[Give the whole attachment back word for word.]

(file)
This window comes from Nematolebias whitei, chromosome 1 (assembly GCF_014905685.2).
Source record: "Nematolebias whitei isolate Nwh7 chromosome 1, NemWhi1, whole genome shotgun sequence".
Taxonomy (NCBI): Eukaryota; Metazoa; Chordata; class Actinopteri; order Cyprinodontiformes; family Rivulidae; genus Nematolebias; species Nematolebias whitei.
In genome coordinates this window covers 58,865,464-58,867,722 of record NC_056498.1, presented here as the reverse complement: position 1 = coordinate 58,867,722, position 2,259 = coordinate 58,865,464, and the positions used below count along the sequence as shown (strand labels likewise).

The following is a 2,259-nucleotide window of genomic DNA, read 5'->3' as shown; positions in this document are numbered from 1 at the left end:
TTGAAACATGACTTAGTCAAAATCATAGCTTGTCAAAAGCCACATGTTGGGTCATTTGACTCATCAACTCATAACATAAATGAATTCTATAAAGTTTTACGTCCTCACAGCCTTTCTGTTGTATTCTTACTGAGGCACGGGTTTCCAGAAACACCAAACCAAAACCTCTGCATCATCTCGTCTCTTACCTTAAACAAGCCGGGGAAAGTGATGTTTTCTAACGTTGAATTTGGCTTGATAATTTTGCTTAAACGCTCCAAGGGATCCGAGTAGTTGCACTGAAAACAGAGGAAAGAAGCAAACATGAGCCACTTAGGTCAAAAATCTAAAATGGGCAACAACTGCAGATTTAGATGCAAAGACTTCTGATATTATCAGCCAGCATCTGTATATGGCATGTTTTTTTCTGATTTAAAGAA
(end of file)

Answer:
This window comes from Nematolebias whitei, chromosome 1 (assembly GCF_014905685.2).
Source record: "Nematolebias whitei isolate Nwh7 chromosome 1, NemWhi1, whole genome shotgun sequence".
Taxonomy (NCBI): Eukaryota; Metazoa; Chordata; class Actinopteri; order Cyprinodontiformes; family Rivulidae; genus Nematolebias; species Nematolebias whitei.
In genome coordinates this window covers 58,865,464-58,867,722 of record NC_056498.1, presented here as the reverse complement: position 1 = coordinate 58,867,722, position 2,259 = coordinate 58,865,464, and the positions used below count along the sequence as shown (strand labels likewise).

The following is a 2,259-nucleotide window of genomic DNA, read 5'->3' as shown; positions in this document are numbered from 1 at the left end:
TTGAAACATGACTTAGTCAAAATCATAGCTTGTCAAAAGCCACATGTTGGGTCATTTGACTCATCAACTCATAACATAAATGAATTCTATAAAGTTTTACGTCCTCACAGCCTTTCTGTTGTATTCTTACTGAGGCACGGGTTTCCAGAAACACCAAACCAAAACCTCTGCATCATCTCGTCTCTTACCTTAAACAAGCCGGGGAAAGTGATGTTTTCTAACGTTGAATTTGGCTTGATAATTTTGCTTAAACGCTCCAAGGGATCCGAGTAGTTGCACTGAAAACAGAGGAAAGAAGCAAACATGAGCCACTTAGGTCAAAAATCTAAAATGGGCAACAACTGCAGATTTAGATGCAAAGACTTCTGATATTATCAGCCAGCATCTGTATATGGCATGTTTTTTTCTGATTTAAAGAA